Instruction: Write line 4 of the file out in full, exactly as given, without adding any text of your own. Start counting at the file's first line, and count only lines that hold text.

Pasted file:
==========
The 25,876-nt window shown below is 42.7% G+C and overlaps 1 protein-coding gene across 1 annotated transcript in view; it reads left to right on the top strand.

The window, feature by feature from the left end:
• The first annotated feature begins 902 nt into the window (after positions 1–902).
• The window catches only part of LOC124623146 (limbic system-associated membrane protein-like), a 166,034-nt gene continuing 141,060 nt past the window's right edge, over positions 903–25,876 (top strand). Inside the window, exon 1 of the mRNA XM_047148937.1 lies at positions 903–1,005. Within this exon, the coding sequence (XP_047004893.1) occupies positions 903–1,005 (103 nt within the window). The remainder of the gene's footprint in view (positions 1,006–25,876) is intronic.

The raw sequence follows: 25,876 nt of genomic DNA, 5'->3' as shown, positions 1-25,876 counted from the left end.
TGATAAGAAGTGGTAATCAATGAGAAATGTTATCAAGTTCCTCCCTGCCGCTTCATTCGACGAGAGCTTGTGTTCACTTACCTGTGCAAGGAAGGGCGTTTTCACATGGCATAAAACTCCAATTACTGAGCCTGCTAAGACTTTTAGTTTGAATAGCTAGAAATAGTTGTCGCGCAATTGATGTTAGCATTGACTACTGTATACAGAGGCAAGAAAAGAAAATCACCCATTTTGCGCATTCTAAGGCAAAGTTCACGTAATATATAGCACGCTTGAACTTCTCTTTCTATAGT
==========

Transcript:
• The window catches only part of LOC124623146 (limbic system-associated membrane protein-like), a 166,034-nt gene continuing 141,060 nt past the window's right edge, over positions 903–25,876 (top strand). Inside the window, exon 1 of the mRNA XM_047148937.1 lies at positions 903–1,005. Within this exon, the coding sequence (XP_047004893.1) occupies positions 903–1,005 (103 nt within the window). The remainder of the gene's footprint in view (positions 1,006–25,876) is intronic.